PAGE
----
Craniofacial Malformations Research Group
The research in our lab aims to identify the underlying, causative molecular and cellular mechanisms of common craniofacial birth defects, with a particular interest in cleft palate and craniosynostosis. We work on the pathogenesis of human mutation using genetic mouse models, in particular those affecting genes in the FGF signalling pathway with a role in bone development and homeostasis. Our main aim is to unravel the molecular events that underlie craniofacial birth defects at the cellular level in order to develop new therapies. Ultimately the hope is that a better understanding of the pathogenesis of these congenital anomalies will translate to improved diagnosis, prognosis and treatment.
Histological section (H&E) through a normal mouse cranium showing the frontal bone (F) and parietal bone (P) separated by a patent coronal suture.
- Research Projects
Pathogenesis of FGF-related syndromic craniosynostosis
Many syndromic forms of craniosynostosis are caused by mutations in genes part of the FGF signalling pathway. In our lab we focus on the FGF receptors and study the effects of mutation of FGFR2 one of the receptor genes. Previous work has shown that FGFR2 is involved in the early pattering of the coronal suture as well as the osteogenesis of neural crest derived calvarial bones.
Side view of E15.5 mouse embryos stained with (from left to right) Alizarin Red/Alcian Blue, alkaline phosphatase (ALP) and Runx2. Mutants (HOM) show loss of suture patency. (from Peskett et al. 2017)
Calvarial loading as a treatment for craniosynostosisThis study aims to investigate how external loading of the calvarial bones can delay or prevent the onset and/or progression of craniosynostosis. In addition to the potential translation of this study into clinical treatment we are interested in the cellular and molecular events downstream of calvarial bone mechanotransduction to further understand the underlying mechanism.
3D microCT image of a mouse skull at embryonic day 15.5 showing craniofacial bones
Pathogenesis of FGF-related cleft palate
This project -in collaboration with Prof Stanier- explores the relationship between FGF signalling and the embryonic development of the palate. The role of TBX22 -one of the many cleft genes- is also part of this investigation.
Dr. Mehran Moazen UCL Mechanical Engineering Prof. Phil Stanier UCL Great Ormond Street Institute of Child Health Prof. David Dunaway and Dr. Alessandro Borghi Craniofacial Unit, Great Ormond Street Prof. Andrew Wilkie and Dr. Steve Twigg Weatherall Institute, Oxford Prof. Irene Mathijssen Erasmus University, Rotterdam, Netherlands Dr. Karen Liu Craniofacial Department, King's College London Dr. Maarten Koudstaal Karolinkska Institute, Stockholm, Sweden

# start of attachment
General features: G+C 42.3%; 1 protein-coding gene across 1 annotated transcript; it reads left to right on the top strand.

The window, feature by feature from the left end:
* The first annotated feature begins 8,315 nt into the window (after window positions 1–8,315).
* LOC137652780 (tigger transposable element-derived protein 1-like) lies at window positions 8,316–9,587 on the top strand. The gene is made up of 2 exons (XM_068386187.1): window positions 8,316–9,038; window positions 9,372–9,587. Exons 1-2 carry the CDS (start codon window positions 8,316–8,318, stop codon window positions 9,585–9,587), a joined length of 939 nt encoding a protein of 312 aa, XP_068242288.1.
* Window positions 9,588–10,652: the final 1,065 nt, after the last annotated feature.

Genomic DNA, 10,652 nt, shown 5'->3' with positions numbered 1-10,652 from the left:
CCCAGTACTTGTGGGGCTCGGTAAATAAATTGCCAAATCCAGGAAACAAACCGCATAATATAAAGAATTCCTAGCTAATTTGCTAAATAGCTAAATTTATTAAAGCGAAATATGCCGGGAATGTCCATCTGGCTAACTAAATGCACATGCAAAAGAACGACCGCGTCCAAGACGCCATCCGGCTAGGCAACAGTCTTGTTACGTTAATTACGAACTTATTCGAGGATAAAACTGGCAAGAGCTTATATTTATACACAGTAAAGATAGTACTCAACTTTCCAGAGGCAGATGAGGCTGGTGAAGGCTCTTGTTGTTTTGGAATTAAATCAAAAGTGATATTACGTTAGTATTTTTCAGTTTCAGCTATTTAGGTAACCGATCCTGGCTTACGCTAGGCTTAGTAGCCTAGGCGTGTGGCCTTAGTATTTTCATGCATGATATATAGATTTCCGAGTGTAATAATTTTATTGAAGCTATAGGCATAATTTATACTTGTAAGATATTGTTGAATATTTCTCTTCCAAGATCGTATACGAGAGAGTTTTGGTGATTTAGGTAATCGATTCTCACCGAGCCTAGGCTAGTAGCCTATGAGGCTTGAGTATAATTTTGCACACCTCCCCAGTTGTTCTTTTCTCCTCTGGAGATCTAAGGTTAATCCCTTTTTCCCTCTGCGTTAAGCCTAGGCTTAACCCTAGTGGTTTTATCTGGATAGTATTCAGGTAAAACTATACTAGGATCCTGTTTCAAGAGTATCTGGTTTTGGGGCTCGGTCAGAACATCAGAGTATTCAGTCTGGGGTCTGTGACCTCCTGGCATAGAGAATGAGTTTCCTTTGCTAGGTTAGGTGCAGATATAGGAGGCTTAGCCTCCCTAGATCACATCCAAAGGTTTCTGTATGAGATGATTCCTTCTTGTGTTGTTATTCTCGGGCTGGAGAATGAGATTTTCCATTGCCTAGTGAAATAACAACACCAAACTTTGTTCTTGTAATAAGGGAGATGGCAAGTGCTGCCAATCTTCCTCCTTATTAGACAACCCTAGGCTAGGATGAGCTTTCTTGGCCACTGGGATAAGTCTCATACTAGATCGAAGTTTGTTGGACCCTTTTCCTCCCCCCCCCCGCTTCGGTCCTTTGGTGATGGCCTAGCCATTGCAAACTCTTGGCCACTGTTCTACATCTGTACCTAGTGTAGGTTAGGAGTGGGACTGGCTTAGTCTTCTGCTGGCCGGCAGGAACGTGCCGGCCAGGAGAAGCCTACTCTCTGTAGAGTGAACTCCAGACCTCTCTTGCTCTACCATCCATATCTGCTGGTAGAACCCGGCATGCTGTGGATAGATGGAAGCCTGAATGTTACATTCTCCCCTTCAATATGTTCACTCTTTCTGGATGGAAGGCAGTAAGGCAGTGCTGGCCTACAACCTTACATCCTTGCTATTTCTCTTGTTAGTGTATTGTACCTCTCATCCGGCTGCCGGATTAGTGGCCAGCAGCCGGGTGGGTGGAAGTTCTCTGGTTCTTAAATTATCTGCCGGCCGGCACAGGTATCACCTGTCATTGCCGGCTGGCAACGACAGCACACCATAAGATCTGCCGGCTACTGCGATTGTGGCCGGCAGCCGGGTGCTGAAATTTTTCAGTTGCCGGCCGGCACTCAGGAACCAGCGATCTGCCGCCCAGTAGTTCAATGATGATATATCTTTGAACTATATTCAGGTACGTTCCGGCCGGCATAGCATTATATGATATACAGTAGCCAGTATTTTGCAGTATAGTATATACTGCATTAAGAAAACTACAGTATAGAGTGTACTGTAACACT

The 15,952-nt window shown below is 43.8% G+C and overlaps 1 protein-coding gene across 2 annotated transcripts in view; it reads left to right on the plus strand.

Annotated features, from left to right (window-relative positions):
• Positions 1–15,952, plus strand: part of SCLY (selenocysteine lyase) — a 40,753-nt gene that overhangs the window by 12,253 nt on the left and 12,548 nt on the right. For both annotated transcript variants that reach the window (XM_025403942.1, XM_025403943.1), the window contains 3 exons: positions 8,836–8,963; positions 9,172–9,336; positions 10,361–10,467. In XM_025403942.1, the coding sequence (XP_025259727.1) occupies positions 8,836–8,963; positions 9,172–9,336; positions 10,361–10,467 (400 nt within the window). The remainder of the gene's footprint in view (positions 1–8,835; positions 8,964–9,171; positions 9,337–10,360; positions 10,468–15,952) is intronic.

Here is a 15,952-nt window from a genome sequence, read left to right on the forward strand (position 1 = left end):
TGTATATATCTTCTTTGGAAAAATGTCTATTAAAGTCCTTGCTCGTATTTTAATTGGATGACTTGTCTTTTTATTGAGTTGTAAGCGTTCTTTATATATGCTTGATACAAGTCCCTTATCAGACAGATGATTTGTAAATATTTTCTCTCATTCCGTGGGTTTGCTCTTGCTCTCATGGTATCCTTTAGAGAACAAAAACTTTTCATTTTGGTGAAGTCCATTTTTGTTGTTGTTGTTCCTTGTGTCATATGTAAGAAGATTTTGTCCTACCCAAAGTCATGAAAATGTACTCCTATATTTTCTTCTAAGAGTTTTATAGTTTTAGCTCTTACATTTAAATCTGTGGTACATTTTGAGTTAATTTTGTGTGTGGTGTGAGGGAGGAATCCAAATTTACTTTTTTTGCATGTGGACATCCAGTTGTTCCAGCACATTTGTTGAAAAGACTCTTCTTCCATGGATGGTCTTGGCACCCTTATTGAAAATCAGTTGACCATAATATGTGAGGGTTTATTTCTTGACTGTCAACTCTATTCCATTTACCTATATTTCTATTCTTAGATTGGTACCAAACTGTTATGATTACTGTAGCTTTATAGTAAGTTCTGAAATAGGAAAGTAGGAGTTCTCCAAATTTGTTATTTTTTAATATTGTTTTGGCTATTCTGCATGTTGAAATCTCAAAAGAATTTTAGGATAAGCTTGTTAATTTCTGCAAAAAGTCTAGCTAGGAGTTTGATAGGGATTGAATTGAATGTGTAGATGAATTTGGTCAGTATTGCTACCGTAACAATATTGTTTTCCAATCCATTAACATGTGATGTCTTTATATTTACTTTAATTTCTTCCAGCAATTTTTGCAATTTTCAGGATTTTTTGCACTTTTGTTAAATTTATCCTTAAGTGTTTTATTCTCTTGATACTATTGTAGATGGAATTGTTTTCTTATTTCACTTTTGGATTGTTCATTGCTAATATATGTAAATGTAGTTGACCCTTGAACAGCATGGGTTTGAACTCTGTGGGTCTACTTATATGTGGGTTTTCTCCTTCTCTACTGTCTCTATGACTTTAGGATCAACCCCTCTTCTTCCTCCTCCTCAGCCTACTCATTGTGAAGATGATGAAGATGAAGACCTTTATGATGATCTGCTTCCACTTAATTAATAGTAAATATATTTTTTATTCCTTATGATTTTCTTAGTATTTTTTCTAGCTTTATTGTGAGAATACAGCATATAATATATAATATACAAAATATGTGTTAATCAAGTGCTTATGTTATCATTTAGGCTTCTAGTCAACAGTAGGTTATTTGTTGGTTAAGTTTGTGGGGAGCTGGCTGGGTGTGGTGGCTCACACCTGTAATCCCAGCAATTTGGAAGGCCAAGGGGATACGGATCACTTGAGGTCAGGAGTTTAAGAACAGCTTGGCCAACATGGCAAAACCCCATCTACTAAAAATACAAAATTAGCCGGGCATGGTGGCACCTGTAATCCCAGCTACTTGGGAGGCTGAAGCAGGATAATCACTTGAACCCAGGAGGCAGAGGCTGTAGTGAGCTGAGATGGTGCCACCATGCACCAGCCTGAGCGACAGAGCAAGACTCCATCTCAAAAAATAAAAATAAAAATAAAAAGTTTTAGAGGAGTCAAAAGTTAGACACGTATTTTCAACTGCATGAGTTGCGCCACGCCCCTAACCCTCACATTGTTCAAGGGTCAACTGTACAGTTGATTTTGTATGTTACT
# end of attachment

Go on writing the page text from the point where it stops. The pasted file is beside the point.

- Lab Members
Estephania Candelo Gomez
Renan de Menezes
Nihara De Silva
- Lee, KKL, Stanier P, Pauws E. Mouse models of syndromic craniosynostosis. Molecular Syndromology, 2019.
- Lee KKL, Peskett E, Quinn CM, Aiello R, Adeeva L, Moulding DA, Stanier P, Pauws E. Overexpression of Fgfr2c causes craniofacial bone hypoplasia and ameliorates craniosynostosis in the Crouzon mouse. Disease Models & Mechanisms, 2018.
- Peskett E, Kumar S, Baird W, Jaiswal J, Li M, Patel P, Britto JA, Pauws E. Analysis of the Fgfr2(C342Y) mouse model shows condensation defects due to misregulation of Sox9 expression in prechondrocytic mesenchyme. Biology Open, 2017.
- Twigg SR, Forecki J, Goos JA, Richardson IC, Hoogeboom AJ, van den Ouweland AM, Swagemakers SM, Lequin MH, Van Antwerp D, McGowan SJ, Westbury I, Miller KA, Wall SA; WGS500 Consortium, van der Spek PJ, Mathijssen IM, Pauws E, Merzdorf CS, Wilkie AO. Gain-of-Function Mutations in ZIC1 Are Associated with Coronal Craniosynostosis and Learning Disability. American Journal Human Genetics, 2015.
- Moazen M, Peskett E, Babbs C, Pauws E, Fagan MJ. Mechanical properties of calvarial bones in a mouse model for craniosynostosis. PLoS One, 2015.
- Pauws E, Hoshino A, Bentley L, Prajapati S, Keller C, Hammond P, Martinez-Barbera JP, Moore GE, Stanier P. Tbx22null mice have a submucous cleft palate due to reduced palatal bone formation and also display ankyloglossia and choanal atresia phenotypes. Human Molecular Genetics, 2009.
Module lead for UCL under- and postgraduate teaching:
"Molecular Biology of Normal Development and Birth Defects"
"Genomics, Health and Society"
"Birth Defects: Basic Research and Clinical Applications"
Lecturing at under- and postgraduate level:
BSc Biomedical Sciences, UCL
BSc Population Health, UCL
MSc Paediatrics and Child Health, UCL
MSc Cell and Gene Therapy, UCL
MSc Reproductive and Developmental Biology, Imperial College
Research student supervision at PhD level, together with supervision of laboratory and library projects for MSc, MRes and BSc students at UCL and beyond.